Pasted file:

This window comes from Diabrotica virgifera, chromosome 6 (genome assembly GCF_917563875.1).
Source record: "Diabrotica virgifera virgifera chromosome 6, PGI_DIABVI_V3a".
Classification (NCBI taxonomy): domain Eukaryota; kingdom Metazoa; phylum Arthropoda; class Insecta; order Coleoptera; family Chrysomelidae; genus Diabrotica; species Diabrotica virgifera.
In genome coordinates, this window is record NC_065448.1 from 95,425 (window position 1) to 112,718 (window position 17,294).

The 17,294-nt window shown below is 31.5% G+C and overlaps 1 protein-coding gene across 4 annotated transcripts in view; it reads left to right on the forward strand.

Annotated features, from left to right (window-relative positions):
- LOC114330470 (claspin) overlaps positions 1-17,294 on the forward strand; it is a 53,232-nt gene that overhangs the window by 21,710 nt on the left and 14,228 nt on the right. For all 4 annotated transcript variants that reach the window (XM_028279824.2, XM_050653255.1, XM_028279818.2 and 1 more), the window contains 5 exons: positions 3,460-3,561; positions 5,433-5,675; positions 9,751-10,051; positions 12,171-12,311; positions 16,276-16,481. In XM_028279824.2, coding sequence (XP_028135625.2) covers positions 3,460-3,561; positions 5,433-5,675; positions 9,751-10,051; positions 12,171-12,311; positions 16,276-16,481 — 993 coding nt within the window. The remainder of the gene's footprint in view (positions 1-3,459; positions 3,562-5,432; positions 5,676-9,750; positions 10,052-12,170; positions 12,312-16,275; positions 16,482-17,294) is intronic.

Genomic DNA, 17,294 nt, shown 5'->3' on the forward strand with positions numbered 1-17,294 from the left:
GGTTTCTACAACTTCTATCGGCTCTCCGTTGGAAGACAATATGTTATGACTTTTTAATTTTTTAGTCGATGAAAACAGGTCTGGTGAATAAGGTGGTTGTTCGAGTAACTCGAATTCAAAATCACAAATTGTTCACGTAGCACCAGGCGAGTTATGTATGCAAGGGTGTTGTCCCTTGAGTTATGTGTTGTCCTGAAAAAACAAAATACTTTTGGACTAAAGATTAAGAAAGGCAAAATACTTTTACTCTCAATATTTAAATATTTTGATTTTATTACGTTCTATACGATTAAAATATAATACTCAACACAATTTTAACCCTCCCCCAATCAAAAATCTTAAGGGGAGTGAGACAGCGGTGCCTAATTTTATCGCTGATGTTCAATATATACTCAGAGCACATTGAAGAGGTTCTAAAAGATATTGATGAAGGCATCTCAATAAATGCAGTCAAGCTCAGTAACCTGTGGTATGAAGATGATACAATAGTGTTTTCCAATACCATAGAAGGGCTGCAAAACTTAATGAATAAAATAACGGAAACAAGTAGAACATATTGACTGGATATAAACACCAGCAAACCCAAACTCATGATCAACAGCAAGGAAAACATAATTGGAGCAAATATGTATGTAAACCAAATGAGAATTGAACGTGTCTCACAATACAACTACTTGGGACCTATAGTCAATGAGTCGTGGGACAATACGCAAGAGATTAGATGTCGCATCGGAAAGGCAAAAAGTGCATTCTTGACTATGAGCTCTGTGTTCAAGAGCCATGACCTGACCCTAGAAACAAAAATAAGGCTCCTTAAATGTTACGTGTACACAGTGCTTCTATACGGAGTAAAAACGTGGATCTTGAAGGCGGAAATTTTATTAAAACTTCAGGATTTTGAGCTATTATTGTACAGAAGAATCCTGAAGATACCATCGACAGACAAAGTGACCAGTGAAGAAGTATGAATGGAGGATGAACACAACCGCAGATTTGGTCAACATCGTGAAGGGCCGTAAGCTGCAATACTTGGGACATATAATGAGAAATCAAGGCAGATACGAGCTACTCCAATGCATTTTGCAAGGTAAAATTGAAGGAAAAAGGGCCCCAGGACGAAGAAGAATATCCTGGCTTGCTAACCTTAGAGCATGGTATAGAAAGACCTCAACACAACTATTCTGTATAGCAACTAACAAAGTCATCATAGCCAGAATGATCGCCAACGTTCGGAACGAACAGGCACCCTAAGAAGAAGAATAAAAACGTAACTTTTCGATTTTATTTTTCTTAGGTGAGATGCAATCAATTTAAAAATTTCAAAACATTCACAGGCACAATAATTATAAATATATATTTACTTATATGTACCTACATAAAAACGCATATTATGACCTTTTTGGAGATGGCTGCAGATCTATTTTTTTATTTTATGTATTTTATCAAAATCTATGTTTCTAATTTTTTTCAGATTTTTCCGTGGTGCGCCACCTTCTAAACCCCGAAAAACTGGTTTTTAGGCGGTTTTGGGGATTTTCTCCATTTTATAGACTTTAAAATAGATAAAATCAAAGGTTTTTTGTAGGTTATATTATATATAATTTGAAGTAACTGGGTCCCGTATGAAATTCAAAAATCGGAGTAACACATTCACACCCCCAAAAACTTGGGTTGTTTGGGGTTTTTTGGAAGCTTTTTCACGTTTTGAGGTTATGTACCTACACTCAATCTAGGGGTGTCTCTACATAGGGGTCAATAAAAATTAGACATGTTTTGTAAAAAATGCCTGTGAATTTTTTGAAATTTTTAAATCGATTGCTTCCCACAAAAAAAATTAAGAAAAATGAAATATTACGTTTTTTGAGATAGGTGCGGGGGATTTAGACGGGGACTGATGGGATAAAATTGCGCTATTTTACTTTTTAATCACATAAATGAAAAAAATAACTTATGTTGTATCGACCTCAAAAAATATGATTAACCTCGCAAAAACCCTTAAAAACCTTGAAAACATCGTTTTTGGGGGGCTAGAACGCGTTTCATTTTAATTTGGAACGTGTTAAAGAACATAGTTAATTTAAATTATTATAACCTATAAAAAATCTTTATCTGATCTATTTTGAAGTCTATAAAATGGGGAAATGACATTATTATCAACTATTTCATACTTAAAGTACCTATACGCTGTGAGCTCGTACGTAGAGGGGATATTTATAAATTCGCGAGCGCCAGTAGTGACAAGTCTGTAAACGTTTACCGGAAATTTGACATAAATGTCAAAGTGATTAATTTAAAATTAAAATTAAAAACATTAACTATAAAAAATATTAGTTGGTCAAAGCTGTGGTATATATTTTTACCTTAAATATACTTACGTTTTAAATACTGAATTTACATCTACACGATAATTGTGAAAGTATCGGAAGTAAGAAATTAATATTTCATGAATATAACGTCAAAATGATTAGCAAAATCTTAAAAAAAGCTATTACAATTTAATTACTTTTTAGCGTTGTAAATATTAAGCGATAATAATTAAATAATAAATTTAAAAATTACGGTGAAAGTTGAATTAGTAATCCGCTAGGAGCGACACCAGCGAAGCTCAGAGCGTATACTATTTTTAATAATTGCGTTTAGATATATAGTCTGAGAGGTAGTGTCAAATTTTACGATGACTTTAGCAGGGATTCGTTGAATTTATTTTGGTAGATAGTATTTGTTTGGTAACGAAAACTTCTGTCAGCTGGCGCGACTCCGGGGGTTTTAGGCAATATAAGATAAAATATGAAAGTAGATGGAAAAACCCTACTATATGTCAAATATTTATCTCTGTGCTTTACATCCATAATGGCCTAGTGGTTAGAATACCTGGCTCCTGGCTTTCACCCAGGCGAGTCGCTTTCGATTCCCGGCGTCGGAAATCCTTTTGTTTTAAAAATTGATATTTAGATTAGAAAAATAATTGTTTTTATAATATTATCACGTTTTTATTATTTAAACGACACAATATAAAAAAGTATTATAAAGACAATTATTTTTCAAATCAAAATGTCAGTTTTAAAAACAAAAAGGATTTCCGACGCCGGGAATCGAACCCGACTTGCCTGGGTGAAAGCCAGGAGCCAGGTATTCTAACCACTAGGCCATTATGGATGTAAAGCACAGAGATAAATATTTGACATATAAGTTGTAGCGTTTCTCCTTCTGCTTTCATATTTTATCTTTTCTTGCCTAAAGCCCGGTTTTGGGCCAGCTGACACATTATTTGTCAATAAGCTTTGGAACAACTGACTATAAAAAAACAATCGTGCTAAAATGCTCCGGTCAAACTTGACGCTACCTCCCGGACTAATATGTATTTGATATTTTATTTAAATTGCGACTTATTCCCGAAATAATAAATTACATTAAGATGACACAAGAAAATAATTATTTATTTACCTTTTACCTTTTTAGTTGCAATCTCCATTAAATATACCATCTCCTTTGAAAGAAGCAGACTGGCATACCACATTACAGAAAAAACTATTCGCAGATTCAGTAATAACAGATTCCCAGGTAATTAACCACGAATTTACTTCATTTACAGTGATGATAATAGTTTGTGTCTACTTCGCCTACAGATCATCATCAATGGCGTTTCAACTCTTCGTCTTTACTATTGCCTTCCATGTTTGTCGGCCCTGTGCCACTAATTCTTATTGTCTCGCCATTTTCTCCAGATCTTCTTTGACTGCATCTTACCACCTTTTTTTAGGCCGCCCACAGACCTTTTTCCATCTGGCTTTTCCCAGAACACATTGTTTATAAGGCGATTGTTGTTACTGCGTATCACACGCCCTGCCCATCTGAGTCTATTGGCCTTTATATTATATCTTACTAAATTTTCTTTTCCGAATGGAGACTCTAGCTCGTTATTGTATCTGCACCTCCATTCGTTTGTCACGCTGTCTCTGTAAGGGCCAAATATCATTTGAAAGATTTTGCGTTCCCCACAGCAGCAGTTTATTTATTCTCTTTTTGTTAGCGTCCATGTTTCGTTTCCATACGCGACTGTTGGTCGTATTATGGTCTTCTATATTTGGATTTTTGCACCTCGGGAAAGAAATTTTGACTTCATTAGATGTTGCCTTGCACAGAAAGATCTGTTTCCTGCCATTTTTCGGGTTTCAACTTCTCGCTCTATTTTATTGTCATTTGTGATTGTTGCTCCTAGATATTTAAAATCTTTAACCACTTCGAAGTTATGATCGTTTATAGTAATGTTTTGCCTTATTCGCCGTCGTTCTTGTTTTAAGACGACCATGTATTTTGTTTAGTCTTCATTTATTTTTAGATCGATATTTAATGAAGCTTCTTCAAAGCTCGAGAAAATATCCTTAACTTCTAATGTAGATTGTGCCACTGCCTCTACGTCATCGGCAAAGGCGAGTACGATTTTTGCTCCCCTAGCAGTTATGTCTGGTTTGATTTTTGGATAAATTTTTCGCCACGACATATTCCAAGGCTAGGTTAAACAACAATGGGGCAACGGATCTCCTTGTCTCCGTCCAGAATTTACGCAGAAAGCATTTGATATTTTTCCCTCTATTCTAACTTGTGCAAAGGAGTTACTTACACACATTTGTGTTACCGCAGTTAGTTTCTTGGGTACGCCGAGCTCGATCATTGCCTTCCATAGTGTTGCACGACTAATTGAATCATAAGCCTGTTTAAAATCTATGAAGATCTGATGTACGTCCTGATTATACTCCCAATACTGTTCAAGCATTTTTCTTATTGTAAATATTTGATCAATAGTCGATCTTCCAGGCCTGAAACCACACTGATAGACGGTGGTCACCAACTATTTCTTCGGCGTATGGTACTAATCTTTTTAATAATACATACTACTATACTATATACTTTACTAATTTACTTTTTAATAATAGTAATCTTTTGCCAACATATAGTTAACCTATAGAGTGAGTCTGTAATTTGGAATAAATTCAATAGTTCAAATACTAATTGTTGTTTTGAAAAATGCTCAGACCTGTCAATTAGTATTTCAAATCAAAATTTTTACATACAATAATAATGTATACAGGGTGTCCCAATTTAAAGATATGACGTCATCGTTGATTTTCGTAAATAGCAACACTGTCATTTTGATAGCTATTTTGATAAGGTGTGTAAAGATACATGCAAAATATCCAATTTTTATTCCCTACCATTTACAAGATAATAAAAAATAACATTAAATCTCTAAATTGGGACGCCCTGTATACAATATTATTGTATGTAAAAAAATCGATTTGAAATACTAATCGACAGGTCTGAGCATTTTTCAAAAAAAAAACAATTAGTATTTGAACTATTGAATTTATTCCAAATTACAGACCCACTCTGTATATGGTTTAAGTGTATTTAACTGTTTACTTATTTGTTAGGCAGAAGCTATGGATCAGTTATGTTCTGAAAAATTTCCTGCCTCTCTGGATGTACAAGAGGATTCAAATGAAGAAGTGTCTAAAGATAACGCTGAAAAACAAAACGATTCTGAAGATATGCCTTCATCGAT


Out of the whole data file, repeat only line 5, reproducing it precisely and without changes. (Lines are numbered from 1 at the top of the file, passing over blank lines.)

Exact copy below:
The 17,294-nt window shown below is 31.5% G+C and overlaps 1 protein-coding gene across 4 annotated transcripts in view; it reads left to right on the forward strand.